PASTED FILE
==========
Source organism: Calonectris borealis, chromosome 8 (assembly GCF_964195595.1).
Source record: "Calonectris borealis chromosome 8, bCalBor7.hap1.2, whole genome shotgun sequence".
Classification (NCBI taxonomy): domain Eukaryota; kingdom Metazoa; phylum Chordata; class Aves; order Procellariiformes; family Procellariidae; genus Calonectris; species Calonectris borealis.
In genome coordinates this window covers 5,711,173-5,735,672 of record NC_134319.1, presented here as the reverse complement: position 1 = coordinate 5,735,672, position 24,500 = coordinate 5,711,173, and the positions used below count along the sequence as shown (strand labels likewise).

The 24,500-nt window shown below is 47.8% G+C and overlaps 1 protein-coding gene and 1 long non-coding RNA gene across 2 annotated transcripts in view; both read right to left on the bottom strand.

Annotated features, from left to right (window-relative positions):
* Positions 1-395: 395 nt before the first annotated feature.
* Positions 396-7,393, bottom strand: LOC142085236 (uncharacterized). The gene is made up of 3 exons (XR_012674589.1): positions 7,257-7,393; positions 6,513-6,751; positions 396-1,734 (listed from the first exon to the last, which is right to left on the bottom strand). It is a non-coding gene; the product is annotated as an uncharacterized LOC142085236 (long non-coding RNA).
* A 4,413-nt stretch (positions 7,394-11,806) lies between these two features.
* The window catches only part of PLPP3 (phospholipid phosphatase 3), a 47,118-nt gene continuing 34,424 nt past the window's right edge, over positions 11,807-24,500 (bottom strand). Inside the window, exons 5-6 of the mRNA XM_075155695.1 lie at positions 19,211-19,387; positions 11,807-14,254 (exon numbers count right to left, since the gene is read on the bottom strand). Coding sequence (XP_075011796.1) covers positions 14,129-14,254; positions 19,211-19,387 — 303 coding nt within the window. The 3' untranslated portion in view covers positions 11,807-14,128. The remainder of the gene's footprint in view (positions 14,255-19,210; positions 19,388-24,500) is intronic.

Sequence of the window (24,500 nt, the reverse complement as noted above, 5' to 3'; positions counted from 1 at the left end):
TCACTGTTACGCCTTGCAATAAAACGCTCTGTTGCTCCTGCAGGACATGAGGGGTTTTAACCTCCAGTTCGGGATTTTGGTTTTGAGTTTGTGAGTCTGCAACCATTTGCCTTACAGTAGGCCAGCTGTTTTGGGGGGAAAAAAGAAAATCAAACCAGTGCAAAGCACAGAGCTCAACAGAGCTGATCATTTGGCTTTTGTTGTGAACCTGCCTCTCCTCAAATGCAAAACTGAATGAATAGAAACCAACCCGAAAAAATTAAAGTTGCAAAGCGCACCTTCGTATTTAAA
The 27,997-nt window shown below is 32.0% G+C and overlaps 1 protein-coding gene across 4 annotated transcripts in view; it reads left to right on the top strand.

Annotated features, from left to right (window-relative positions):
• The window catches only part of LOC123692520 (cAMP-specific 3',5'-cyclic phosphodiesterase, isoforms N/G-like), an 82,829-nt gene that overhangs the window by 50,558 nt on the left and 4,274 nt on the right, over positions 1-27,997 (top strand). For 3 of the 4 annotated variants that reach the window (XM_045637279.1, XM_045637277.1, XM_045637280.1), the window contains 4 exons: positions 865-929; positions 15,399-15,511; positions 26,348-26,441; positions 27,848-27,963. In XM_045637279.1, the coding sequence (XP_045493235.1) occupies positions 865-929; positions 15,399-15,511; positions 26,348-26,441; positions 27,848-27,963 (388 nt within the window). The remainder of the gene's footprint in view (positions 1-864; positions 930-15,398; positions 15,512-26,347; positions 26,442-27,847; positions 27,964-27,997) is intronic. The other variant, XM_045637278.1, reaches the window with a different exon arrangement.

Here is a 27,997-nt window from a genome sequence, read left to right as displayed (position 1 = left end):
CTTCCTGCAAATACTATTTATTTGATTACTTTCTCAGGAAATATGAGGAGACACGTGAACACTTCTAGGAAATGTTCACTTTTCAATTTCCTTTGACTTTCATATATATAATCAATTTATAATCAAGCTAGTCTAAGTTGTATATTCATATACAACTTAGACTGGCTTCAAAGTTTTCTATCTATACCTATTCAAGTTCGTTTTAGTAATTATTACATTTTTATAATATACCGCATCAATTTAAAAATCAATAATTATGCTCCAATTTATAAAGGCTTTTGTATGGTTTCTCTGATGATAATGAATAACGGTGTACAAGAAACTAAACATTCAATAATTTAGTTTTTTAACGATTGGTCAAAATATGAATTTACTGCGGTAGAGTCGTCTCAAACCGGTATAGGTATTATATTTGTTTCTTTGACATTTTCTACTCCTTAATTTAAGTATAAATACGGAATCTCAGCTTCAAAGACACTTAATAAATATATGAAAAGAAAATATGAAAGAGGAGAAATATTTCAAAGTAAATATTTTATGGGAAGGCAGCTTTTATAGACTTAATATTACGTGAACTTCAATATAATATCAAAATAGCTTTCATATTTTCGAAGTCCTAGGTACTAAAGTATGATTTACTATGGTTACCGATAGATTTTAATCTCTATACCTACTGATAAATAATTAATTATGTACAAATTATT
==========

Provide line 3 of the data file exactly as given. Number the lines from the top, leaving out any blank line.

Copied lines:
Classification (NCBI taxonomy): domain Eukaryota; kingdom Metazoa; phylum Chordata; class Aves; order Procellariiformes; family Procellariidae; genus Calonectris; species Calonectris borealis.